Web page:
Be Ready for Intensified Cyber Attacks, Reserve Bank of Australia Warned

Be Ready for Intensified Cyber Attacks Reserve Bank of Australia Warned

No other than Reserve Bank of Australia (RBA) itself has issued a warning to individual users and companies about the current climate of high cybersecurity risk in the land down under. Ms. Michele Bullock, the RBA’s Assistant Governor made the announcement during the recently concluded 10th Annual Commonwealth Bank Global Markets Conference in Sydney, Australia.

Just like the rest of the first-world nations, there is a growing motivation for cybercriminals to target the most vulnerable systems found in Australian-based businesses and home users. This is in the wake of successful profit-oriented types of malware, like ransomware and crytojacking which are also supplemented by the common phishing attempts which focus on less aware users.

There is money to be earned with increasing the frequency of attempted attacks or spread of malware, which can cost Australian companies hundreds of millions of Dollars, with lower chances to recover economically after the attacks. While consumer home users of infected computers can become a victim of identity theft, which is very costly for the victims to recover from, let alone absorbing a broken personal reputation.

“Cyber-attacks are becoming more organized and sophisticated. It can manifest itself in different ways — data theft, system disruptions, data manipulation, and financial attacks. One simple measure of this is to count mentions of the word ‘cyber’ in the annual reports of the major Australian banks. In 2012 the word was not mentioned, but in 2017 there were 30 mentions. A successful attack on an institution could even result in a lack of confidence in the banking system more broadly, with potential withdrawals of funds from financial institutions and liquidity issues for the financial system,” explained Bullock.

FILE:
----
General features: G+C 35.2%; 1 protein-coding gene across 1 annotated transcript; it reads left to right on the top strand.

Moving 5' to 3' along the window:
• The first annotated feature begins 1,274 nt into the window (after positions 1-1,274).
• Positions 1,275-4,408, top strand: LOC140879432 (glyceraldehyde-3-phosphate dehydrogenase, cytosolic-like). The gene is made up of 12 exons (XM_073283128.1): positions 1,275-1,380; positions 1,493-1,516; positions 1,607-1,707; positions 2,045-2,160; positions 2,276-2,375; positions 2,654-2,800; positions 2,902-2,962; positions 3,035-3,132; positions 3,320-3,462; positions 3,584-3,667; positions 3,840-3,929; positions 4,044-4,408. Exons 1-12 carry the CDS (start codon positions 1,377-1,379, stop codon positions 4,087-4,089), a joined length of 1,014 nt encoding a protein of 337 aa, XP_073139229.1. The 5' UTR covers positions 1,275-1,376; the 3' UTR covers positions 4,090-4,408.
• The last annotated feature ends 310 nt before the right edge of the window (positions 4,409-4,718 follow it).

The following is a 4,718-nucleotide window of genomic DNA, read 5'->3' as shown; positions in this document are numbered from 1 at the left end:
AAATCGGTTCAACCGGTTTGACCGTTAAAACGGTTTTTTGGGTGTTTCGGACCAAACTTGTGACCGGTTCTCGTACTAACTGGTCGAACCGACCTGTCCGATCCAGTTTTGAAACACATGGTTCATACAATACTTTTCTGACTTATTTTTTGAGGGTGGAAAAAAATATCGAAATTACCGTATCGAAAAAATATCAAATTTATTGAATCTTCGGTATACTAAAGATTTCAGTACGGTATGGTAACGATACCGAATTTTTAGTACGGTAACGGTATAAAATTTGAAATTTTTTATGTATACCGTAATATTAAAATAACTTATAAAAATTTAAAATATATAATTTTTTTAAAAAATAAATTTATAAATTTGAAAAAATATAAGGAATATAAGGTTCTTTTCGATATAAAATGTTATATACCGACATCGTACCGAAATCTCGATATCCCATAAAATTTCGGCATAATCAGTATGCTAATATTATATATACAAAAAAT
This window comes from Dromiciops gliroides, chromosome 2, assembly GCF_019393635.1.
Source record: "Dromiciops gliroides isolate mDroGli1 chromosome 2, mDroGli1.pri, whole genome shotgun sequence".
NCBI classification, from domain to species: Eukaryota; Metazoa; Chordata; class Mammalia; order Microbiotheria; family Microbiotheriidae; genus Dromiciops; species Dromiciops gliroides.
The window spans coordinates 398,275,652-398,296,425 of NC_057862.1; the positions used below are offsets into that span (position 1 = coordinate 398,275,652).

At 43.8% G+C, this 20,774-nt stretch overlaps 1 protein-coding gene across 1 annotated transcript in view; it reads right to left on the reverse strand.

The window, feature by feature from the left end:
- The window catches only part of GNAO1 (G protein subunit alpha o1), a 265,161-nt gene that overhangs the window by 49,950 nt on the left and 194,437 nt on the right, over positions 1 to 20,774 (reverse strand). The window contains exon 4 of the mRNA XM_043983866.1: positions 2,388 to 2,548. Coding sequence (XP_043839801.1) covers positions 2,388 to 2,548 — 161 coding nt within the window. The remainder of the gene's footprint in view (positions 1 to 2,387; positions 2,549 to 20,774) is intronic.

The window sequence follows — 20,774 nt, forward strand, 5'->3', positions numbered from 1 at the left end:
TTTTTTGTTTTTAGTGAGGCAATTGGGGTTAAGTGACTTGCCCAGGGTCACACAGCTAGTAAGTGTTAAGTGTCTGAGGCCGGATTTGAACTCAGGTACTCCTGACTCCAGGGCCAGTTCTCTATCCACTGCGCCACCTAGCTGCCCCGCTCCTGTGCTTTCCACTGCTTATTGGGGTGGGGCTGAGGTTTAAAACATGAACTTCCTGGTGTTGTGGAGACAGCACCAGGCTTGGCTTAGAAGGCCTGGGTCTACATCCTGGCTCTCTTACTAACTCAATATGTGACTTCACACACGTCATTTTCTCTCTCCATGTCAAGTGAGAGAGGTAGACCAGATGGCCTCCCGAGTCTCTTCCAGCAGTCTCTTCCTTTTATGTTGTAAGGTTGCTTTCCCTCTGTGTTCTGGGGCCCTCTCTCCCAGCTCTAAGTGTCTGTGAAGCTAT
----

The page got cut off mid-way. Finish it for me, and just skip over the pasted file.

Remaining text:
As everyone is involved in the financial market, one way or another the security of the banking system is the most critical infrastructure for any nation. “If an attack disrupted payment systems it could cause significant difficulties for households and businesses and disrupt economic activity. It is a risk that is continuing to rise and will require continued vigilance and investment in mitigation into the future,” added Bullocks.

As businesses, nations and even individuals try practical means to have a credible cybersecurity defense, external factors are also being monitored. This is especially true with RBA, as it tries to lessen the negative economic impact of the escalating tension between the US and China, as it tries to outdo one another in a trade war.

“Global growth could contract sharply for a number of reasons, including escalating trade tensions or financial instability in China. This would impact the highly indebted household sector as well as the balance sheets of financial institutions. The recent policies to strengthen lending standards will help to guard against widespread financial stress, but there is a risk that if the downturn were significant enough, the financial impact on banks and borrowers would amplify the shock,” concluded Bullocks.
The Assistant Governor hopes that the country has enough resiliency to having a credible defense strategy against both the cybersecurity risks and covering Australia from being hit hard by the trade wars.


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